Don't Alienate Loyal Customers: How To Step Up Your Email Game

Emily Collins

In the realm of multichannel customer communications, email is still king. It’s the easiest to send, it’s inexpensive and it’s the channel on which most marketers rely to connect with all kinds of customers. Email marketing is ingrained and inexpensive, but as a result, many marketers abuse it, defaulting to a routine batch-and-blast approach. In 2015 alone, U.S. online users received 3.7 trillion emails. Today’s email practices fail loyal customers because they treat everyone the same way and struggle to deliver basic relevance.

Over-emailing is a persistent problem, and marketers face cultural inertia trying to get over the notion that if they email enough, the customer will eventually take action. One incremental email for a thousand customers may only cost you a single dollar, but the emotional value given up from an annoyed customer will cost you in future purchases and in investment needed to rebuild a loyal customer relationship from scratch. In essence, the long-term investment in building a relationship with loyal customers is compromised because of a short-sighted push for conversion.

Marketers can’t afford to alienate loyal customers. After all, those customers are the ones who want to engage with you in the first place. According to Forrester’s Consumer Technographics data, 58% of loyalty program members subscribe to a brand’s email list, compared with just 28% of consumers overall. It’s time for a reboot.

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Brands On Social Crisis: "The Sky Is Falling!"

Jessica Liu
Much ink has been spilled over United Airlines' latest public incident and social media's role in rapidly spreading video of a passenger being dragged off an airplane. Today's consumers are more polarized than ever and increasingly expressing their opinions and showing their own values in the way they spend their money. Brands worry about making missteps on social media and falling out of favor, prompting them to ask: "How can my brand respond to a social crisis?" In reality, the question they should be asking is: "How can my brand plan for any social crisis so that when it hits, our response is clear and automatic?"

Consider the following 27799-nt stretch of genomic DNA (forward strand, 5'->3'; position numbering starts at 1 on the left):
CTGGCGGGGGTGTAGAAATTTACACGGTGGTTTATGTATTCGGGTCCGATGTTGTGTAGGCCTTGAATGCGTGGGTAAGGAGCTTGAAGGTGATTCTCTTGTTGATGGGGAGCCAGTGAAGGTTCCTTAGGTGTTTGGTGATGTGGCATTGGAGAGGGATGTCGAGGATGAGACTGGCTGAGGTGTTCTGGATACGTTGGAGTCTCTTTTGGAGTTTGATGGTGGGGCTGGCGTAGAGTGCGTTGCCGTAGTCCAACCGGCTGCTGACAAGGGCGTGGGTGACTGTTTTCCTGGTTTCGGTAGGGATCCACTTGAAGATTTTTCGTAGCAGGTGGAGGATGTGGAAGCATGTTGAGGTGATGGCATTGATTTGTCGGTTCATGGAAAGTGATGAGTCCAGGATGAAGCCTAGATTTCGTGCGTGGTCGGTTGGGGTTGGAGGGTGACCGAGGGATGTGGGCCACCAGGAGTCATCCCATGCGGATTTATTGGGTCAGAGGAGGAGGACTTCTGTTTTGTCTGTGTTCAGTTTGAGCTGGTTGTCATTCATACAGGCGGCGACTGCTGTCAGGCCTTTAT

Navigating today's social environment requires returning to crisis management basics. Brands with established and rehearsed crisis management plans — no matter the channel — will rise above the fray. In our latest Forrester report, "Social Crisis Management: Get Back To Basics," we discuss social crisis management 101:  
 
  • Let your brand pillars be your guide. Your brand's values should be the foundation for how your brand behaves in all situations, including on social media. Sure, brand values can be malleable but they should be strong enough to prepare you for worst-case scenarios. 
  • Document your tolerance for brand risk. Companies must also have a stated and widely-known policy for brand risk, such as a willingness to take chances with brand reputation or a threshold for negative publicity. 
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Demise of OpenStack Innovation Center does not mean demise of OpenStack

Paul Miller

The ever-dependable Barb Darrow at Fortune reported late last week that the OpenStack Innovation Center (OSIC) is to shut down. Cue wailing, gnashing of teeth, and portents of doom. But this may not be quite so bad as it appears, because the OpenStack Innovation Center isn’t nearly so critical to the open source cloud computing project as its name might imply.

Before I joined Forrester I used to post a short thought (almost) every day, commenting on some piece of news that caught my interest. The last of these, on 24 July 2015, was concerned with the then-new OpenStack Innovation Center.

I was unimpressed.

You see, the OpenStack Innovation Center isn’t an initiative of the OpenStack Foundation. Despite the name, it was only a joint initiative of two contributors to the OpenStack project - Intel and (OpenStack co-founder) Rackspace. They set up some clusters, for developers to test code. And they did some work to make OpenStack more enterprise-ready. Both efforts were useful, for sure. But both of these things were already happening in plenty of other places.

To call this useful but far-from-unique contribution the OpenStack Innovation Center seemed - to me - unwise. It almost - to me - smacked of hubris. It was a bit silly. It was another example of marketing spin far exceeding any discernible reality on the ground.